Eurovision 2024 sees fewest songs in a major key in event’s history

Eurovision fans hoping for a festival of bright and cheery pop tunes at this week’s contest are likely to be disappointed, as the line-up features the fewest songs in a major key in the event’s 68-year history.

Almost every country has submitted a song that is based on a minor scale, be it a mournful ballad, aggressive rock track or pounding dance anthem.

Just two entries out of a total of 37 are in a major key, the lowest number since the contest began in 1956, according to analysis by the PA news agency.

These are Scared Of Heights, performed by Hera Bjork representing Iceland, and The Tower, which is sung by Luna for Poland.

If neither of these countries makes it through the semi-finals, which begin tonight in Malmo in Sweden, there will be no songs in a major key in Saturday’s final: another first.

The UK is represented at this year’s contest by Olly Alexander and the song Dizzy: a mid-tempo track with a dance beat that is rooted – like so many others at the contest – in a minor scale.

Eurovision 2024
Olly Alexander rehearsing his performance of Dizzy at the Eurovision Song Contest in Malmo, Sweden (Corinne Cumming/EBU/PA)

Songs in minor keys were scarce in the early years of Eurovision.

There were none at all in the contests in 1957-59 or in 1964, though 1961 saw the first minor-key winner (Nous Les Amoureux by Jean-Claude Pascal for Luxembourg).

The proportion of songs in a minor key topped a quarter for the first time in 1965 but did not pass a third until 1979, and it took until 2002 to pass 50%.

Since 2005, more than half of the songs in the final have been in a minor key save for one year (2013), with the proportion passing three quarters last year.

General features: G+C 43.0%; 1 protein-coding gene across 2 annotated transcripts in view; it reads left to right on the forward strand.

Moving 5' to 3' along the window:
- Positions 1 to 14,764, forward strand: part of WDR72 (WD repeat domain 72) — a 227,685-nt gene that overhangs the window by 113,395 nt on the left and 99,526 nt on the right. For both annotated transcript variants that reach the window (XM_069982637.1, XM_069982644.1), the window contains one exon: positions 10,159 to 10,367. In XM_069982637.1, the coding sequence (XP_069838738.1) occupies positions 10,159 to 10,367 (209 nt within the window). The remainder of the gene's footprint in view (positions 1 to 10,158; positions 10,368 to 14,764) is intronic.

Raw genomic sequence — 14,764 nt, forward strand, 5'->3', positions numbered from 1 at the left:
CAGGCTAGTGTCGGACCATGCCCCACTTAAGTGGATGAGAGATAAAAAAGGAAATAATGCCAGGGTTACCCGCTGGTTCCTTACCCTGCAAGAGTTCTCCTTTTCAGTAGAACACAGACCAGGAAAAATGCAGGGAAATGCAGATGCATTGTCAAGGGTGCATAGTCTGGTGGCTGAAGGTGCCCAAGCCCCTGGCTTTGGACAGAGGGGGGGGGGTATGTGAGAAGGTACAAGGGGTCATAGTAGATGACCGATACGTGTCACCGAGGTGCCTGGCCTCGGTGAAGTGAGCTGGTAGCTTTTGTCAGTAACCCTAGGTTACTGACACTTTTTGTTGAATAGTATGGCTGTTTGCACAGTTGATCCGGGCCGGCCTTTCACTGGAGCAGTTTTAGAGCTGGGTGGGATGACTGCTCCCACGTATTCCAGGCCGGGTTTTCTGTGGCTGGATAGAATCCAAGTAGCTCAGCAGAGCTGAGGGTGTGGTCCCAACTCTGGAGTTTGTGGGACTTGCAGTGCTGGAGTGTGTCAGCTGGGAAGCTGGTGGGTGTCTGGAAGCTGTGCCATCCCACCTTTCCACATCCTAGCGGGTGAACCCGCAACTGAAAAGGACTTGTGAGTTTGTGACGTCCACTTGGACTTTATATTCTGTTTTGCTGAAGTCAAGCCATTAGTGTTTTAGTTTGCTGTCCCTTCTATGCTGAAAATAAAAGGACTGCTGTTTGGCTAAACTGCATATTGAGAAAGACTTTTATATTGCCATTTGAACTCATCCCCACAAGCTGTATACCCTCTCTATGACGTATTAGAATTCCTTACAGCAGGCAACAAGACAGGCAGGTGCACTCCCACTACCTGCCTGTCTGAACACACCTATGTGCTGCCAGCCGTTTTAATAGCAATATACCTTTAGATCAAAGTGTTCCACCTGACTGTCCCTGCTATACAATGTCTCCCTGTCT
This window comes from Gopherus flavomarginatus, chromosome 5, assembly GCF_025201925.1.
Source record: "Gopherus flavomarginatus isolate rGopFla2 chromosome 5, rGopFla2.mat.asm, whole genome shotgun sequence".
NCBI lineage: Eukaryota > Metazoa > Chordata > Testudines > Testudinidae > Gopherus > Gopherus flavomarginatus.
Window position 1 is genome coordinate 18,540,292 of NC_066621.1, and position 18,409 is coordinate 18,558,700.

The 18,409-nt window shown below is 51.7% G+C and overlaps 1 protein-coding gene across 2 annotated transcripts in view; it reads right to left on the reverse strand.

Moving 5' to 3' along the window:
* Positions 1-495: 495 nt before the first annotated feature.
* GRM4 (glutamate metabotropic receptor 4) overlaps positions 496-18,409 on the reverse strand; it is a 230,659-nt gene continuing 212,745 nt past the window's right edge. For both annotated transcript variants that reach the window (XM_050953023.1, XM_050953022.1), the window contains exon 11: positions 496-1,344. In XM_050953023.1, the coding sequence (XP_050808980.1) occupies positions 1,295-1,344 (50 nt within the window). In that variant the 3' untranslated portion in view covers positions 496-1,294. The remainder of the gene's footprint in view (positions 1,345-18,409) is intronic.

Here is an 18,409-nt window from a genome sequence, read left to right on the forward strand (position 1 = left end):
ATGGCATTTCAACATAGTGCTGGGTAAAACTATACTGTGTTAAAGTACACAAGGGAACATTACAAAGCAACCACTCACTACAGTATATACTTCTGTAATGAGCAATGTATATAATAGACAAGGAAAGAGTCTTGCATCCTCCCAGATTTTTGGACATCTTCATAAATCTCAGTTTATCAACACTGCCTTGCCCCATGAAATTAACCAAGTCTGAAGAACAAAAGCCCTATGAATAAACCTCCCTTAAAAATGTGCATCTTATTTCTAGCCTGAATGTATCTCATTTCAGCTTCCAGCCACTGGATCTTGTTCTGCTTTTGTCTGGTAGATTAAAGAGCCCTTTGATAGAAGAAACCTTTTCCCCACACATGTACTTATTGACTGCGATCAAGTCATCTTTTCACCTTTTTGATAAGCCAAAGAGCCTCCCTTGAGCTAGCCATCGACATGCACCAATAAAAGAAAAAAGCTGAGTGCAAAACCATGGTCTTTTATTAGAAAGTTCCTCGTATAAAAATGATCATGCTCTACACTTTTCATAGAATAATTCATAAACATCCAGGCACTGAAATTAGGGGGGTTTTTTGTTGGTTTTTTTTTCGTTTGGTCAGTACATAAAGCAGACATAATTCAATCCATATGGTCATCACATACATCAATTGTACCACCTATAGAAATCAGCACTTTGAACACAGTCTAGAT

Another musical characteristic that has become increasingly ubiquitous at Eurovision is four beats in a bar.

There was a greater diversity of time signatures in the early decades of the contest, with songs in 3/4 or even 5/4, before rhythms started to become standardised in the 1970s and 80s.

This year will be the sixth instance since 2000 of every song in the final being in 4/4 time.

Two musical staples of Eurovision that looked in danger of extinction make a welcome return in 2024, however.

The key change is back, after having disappeared entirely – for the first time in the event’s history – in last year’s contest.

It makes a solitary appearance this year, in the song No Rules! by Finland.

And “la la la” is back, a phrase cemented in Eurovision folklore when Spain won in 1968 with a song titled precisely that: La La La.

Eurovision Song Contest – Royal Albert Hall – London, 1968
Eurovision runner-up Cliff Richard congratulates winner Massiel at the 1968 contest (PA)

In both of the following years, 1969 and 1970, 25% of entries boasted “la la la” in their lyrics.

The popularity of the phrase waned slightly in the 1970s, but “la la la” was still turning up in 17% of entries as late as 1982.

Since then, the “la” has more or less much vanished and has been absent in almost every contest since 2000.

But this year it makes a rare appearance, decorating the chorus of the song Jako, by Armenia.